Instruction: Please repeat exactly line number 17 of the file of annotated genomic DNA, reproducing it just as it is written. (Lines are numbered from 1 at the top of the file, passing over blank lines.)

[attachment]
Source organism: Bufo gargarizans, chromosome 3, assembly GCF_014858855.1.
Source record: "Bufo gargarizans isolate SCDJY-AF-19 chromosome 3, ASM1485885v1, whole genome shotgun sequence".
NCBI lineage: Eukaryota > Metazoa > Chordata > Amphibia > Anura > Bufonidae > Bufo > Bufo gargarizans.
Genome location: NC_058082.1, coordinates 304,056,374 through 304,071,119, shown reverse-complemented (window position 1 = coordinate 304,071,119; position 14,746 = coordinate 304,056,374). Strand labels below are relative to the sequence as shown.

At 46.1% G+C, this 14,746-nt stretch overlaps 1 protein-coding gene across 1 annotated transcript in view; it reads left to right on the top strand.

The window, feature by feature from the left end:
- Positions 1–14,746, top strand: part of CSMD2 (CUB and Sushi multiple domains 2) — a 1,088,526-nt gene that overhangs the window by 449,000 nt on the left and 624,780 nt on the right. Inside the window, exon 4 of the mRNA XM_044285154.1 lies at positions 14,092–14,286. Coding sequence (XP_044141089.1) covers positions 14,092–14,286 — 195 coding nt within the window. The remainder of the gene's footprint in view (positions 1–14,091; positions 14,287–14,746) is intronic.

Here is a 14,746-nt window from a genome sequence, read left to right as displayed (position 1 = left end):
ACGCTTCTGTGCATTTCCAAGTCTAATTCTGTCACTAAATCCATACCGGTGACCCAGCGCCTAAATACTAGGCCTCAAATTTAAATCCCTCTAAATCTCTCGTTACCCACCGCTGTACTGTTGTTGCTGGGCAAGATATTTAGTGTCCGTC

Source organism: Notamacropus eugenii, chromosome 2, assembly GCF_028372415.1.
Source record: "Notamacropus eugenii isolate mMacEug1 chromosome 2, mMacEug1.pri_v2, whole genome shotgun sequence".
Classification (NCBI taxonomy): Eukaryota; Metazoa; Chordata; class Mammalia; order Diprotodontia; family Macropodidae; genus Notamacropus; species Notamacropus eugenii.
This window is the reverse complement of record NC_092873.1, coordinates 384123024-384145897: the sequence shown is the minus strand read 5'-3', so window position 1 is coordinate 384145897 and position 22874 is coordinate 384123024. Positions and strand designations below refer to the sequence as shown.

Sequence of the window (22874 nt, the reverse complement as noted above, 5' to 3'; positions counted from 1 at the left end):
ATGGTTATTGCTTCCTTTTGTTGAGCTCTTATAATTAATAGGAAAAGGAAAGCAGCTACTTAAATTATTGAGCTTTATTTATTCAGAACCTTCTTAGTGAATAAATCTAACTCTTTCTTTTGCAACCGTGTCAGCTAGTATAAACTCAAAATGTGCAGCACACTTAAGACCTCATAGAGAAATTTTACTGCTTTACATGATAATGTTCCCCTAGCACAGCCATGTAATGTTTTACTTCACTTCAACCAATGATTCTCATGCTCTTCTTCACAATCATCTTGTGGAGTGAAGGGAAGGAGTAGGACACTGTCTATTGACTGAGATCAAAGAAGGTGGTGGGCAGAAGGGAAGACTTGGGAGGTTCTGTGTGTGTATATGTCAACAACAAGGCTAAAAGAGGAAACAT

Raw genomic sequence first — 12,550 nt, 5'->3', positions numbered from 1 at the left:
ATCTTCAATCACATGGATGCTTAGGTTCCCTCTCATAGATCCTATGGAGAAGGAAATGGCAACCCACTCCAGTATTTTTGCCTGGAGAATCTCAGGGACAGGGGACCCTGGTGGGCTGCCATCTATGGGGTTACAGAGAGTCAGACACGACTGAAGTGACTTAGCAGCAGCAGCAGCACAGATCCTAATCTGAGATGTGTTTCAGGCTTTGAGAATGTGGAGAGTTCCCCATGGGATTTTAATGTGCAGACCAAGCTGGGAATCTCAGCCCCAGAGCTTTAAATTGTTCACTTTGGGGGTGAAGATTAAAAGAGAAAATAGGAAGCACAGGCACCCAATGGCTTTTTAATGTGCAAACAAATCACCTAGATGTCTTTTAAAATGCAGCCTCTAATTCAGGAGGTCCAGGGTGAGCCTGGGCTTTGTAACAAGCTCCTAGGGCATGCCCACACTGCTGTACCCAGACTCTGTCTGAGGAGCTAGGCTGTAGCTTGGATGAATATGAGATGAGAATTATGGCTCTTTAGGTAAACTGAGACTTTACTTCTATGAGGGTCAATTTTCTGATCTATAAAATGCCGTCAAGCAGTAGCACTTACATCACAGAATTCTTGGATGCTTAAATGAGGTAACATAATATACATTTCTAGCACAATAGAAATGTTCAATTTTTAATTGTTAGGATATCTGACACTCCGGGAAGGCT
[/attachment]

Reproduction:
ATCTTCAATCACATGGATGCTTAGGTTCCCTCTCATAGATCCTATGGAGAAGGAAATGGCAACCCACTCCAGTATTTTTGCCTGGAGAATCTCAGGGACAGGGGACCCTGGTGGGCTGCCATCTATGGGGTTACAGAGAGTCAGACACGACTGAAGTGACTTAGCAGCAGCAGCAGCACAGATCCTAATCTGAGATGTGTTTCAGGCTTTGAGAATGTGGAGAGTTCCCCATGGGATTTTAATGTGCAGACCAAGCTGGGAATCTCAGCCCCAGAGCTTTAAATTGTTCACTTTGGGGGTGAAGATTAAAAGAGAAAATAGGAAGCACAGGCACCCAATGGCTTTTTAATGTGCAAACAAATCACCTAGATGTCTTTTAAAATGCAGCCTCTAATTCAGGAGGTCCAGGGTGAGCCTGGGCTTTGTAACAAGCTCCTAGGGCATGCCCACACTGCTGTACCCAGACTCTGTCTGAGGAGCTAGGCTGTAGCTTGGATGAATATGAGATGAGAATTATGGCTCTTTAGGTAAACTGAGACTTTACTTCTATGAGGGTCAATTTTCTGATCTATAAAATGCCGTCAAGCAGTAGCACTTACATCACAGAATTCTTGGATGCTTAAATGAGGTAACATAATATACATTTCTAGCACAATAGAAATGTTCAATTTTTAATTGTTAGGATATCTGACACTCCGGGAAGGCT